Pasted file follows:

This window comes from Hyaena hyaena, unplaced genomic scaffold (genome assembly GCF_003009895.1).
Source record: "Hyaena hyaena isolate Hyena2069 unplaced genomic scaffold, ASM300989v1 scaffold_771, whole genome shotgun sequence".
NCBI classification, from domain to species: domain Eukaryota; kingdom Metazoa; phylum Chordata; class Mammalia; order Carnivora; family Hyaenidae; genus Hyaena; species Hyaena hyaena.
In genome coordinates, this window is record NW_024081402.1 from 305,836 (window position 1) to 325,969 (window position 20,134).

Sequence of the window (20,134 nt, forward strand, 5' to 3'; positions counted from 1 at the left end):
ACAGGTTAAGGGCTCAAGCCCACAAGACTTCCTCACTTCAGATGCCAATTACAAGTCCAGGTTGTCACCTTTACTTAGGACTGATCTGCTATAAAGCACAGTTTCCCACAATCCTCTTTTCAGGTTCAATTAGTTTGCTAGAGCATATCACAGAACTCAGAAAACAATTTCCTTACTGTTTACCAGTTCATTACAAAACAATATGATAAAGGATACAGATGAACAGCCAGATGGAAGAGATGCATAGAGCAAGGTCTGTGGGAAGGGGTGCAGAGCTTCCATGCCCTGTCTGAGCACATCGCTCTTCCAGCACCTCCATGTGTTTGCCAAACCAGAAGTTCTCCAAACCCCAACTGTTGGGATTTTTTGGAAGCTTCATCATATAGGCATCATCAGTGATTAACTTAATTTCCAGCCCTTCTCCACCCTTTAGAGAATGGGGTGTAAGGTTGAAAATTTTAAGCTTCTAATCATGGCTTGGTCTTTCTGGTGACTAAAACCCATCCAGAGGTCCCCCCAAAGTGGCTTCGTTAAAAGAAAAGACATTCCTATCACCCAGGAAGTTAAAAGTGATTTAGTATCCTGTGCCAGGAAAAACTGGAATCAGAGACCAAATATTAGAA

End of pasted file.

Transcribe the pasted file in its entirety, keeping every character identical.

This window comes from Hyaena hyaena, unplaced genomic scaffold (genome assembly GCF_003009895.1).
Source record: "Hyaena hyaena isolate Hyena2069 unplaced genomic scaffold, ASM300989v1 scaffold_771, whole genome shotgun sequence".
NCBI classification, from domain to species: domain Eukaryota; kingdom Metazoa; phylum Chordata; class Mammalia; order Carnivora; family Hyaenidae; genus Hyaena; species Hyaena hyaena.
In genome coordinates, this window is record NW_024081402.1 from 305,836 (window position 1) to 325,969 (window position 20,134).

Sequence of the window (20,134 nt, forward strand, 5' to 3'; positions counted from 1 at the left end):
ACAGGTTAAGGGCTCAAGCCCACAAGACTTCCTCACTTCAGATGCCAATTACAAGTCCAGGTTGTCACCTTTACTTAGGACTGATCTGCTATAAAGCACAGTTTCCCACAATCCTCTTTTCAGGTTCAATTAGTTTGCTAGAGCATATCACAGAACTCAGAAAACAATTTCCTTACTGTTTACCAGTTCATTACAAAACAATATGATAAAGGATACAGATGAACAGCCAGATGGAAGAGATGCATAGAGCAAGGTCTGTGGGAAGGGGTGCAGAGCTTCCATGCCCTGTCTGAGCACATCGCTCTTCCAGCACCTCCATGTGTTTGCCAAACCAGAAGTTCTCCAAACCCCAACTGTTGGGATTTTTTGGAAGCTTCATCATATAGGCATCATCAGTGATTAACTTAATTTCCAGCCCTTCTCCACCCTTTAGAGAATGGGGTGTAAGGTTGAAAATTTTAAGCTTCTAATCATGGCTTGGTCTTTCTGGTGACTAAAACCCATCCAGAGGTCCCCCCAAAGTGGCTTCGTTAAAAGAAAAGACATTCCTATCACCCAGGAAGTTAAAAGTGATTTAGTATCCTGTGCCAGGAAAAACTGGAATCAGAGACCAAATATTAGAA